Are you overweight or obese? Sixty-nine percent of Americans are, according to the Centers for Disease Control and Prevention.

In fact, the average American is 23 pounds heavier than his or her ideal body weight, according to the CDC.

Having just sampled the newest Ford F-150, I think I have a solution: Call Ford’s engineers. After all, they put America’s favorite vehicle on a diet, thoroughly redesigning the F-150 for its 2015 model year edition.

By increasing the use of high-strength steel in the F-150’s frame to 77 percent from 23 percent, and employing military-grade aluminum-alloy for the F-150’s body, the engineers managed to get this heavy hauler to accomplish what most of America cannot: lose weight.

After shedding 700 pounds, the truck is able to utilize a smaller-than-previous-generations engine and still deliver impressive towing and hauling capacity.

The base powerplant is a 3.5-liter V-6 rated at 282 horsepower and 253 pound-feet of torque that can tow up to 7,600 pounds of your favorite plaything. Yet it can also haul 1,910 pounds of accompanying lifestyle debris.


There’s also a 2.7-liter EcoBoost engine with 325 horsepower and 375 pound-feet of torque that’s capable of yanking 8,500 pounds and schlepping 2,200 pounds.

If you’re more of an old-school type, then opt for the tried and true 5.0-liter V-8 rated at 385 horsepower and 387 pound-feet of torque. This muscular chunk of Detroit know-how has 11,100 pounds of towing capacity and a 3,300-pound payload.

Finally, there’s the star athlete of the bunch: a 3.5-liter EcoBoost V-6 rated at 365 horsepower and 420 pound-feet of torque that dishes out 12,200 pounds of towing capacity and a has payload rating of 3,270 pounds.

All engines are mated to a six-speed automatic transmission. Both rear-wheel-drive and all-wheel-drive variants are offered. Depending on the model, the truck’s EPA-rated combined fuel economy estimates range from 18-20 mpg.

If choosing one of those engines is too tough, my suggestion is to start by deciding which trim level you want: XL, XLT, Lariat, King Ranch, Platinum or Limited.

Also, be sure to pick one of the three cab styles: Regular Cab, SuperCab or SuperCrew. Then, there are three bed lengths: 5.5-foot, 6-foot and 8-foot.


If the engines seem small for a pickup, my advice is to try one before you criticize.

The test vehicle Ford supplied was plenty powerful, despite being a four-door SuperCrew with a 145-inch wheelbase. Of course, it was powered by the top-of-the-line EcoBoost V-6, with an EPA rating of 17 mpg city, 23 mpg highway.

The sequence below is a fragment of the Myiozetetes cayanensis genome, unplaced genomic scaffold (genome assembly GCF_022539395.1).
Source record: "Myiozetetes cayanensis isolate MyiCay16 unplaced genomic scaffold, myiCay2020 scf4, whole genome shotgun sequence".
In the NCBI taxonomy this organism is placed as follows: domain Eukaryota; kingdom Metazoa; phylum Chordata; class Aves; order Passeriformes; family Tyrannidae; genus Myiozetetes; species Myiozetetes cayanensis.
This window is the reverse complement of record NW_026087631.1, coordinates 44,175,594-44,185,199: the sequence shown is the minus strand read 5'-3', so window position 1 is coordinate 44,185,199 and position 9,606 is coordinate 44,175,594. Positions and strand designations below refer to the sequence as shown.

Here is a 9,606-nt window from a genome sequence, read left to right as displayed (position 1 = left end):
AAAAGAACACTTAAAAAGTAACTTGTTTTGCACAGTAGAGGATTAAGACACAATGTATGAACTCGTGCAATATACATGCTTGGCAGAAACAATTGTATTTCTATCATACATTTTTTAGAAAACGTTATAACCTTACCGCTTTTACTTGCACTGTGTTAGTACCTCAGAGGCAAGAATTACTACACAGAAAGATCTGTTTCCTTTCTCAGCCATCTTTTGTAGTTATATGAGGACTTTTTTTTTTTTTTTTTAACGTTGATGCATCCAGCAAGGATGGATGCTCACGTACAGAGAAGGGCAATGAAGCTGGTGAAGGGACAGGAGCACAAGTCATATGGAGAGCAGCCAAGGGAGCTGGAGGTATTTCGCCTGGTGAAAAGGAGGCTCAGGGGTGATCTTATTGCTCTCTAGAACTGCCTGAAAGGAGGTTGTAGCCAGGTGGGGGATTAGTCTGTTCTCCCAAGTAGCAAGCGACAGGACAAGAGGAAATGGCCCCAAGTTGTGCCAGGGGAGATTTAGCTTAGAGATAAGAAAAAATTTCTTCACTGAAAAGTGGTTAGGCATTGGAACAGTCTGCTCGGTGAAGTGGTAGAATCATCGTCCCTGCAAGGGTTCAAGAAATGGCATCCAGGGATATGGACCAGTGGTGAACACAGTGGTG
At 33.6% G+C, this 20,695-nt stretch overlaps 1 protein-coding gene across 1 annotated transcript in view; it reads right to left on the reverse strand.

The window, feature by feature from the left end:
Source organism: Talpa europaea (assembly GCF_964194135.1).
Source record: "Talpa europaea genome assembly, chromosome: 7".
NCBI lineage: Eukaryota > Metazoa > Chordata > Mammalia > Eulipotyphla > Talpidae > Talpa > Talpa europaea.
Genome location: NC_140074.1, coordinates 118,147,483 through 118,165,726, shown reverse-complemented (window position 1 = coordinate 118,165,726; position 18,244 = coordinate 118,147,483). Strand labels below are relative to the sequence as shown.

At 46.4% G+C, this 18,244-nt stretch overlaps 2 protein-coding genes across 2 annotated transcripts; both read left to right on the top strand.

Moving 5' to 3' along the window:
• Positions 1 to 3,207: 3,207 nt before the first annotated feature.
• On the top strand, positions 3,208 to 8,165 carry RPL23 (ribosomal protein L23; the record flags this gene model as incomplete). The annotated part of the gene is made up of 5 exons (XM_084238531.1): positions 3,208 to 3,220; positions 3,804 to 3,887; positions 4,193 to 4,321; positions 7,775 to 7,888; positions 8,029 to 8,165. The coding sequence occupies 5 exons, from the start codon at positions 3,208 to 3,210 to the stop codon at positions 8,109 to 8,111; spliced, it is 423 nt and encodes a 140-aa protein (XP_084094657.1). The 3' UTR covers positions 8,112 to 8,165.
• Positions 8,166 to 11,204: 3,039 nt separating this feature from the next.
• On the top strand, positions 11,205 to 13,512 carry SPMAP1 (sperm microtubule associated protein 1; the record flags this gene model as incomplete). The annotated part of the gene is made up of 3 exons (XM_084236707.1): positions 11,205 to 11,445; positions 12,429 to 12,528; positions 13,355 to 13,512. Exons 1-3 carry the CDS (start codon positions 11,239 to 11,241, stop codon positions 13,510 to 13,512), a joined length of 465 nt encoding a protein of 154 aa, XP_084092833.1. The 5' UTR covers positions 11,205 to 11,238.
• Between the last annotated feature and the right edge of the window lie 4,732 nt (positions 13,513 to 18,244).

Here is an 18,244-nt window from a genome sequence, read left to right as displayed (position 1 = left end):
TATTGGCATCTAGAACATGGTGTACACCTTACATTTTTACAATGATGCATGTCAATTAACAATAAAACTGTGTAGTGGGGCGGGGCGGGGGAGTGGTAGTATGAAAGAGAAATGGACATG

Despite having lost weight, the F-150 will feel familiar to the faithful. Like previous versions of this American workhorse, it seems more agile than its size suggests. It’s very easy to maneuver on a job site, in the brush or in a big box store parking lot.

And when a road trip is called for, you might be surprised to find that it comfortably and confidently dispatches its duties.

Some of that is due to the boatload of driver assistance features added for the 2015 redesign, including park assist and a 360-degree view camera, not to mention adaptive cruise control, collision warning, blind-spot monitoring with rear cross-traffic alert, lane keeping assist, and hill descent control. You can also opt for Curve Control, which helps maintain control of the vehicle in corners.

Controlling this rig is easy, however, thanks to the thoughtfully designed interior, which has big beefy knobs and buttons that are effortless to hit, even while wearing work gloves. The seats were all-day comfortable, while the rear folded for carrying cargo rather than people.


If there’s any knock against the F-150, it’s that while the interior has a number of soft-touch surfaces, its ambience is merely OK for the price. Plastic and switchgear quality is best described as durable.

Nit-picking? Perhaps. But other items make up for it.

Say you’re towing a trailer. The F-150’s new smart trailer tow module will alert you to a light on your trailer that has burned out.

And then there are the seats, which are nestled in a quiet cabin that’s roomy enough for all of us overfed Americans. There’s also a locking tailgate that includes an integrated tailgate ladder that pulls, and a new BoxLink system is also offered, with storable cargo ramps and lockable aluminum tie-down cleats.

Given the versatility that this pickup truck offers, its price tag is well within reason. And considering the F-150’s breakthrough use of aluminum, it’s easy to see that this new Ford will continue the tradition of its forbearers.

After 38 years as America’s best-selling truck and 33 years as its best-selling vehicle, it’s little wonder that one rolls off the production line every 35 seconds.

After driving one, you’ll know why.

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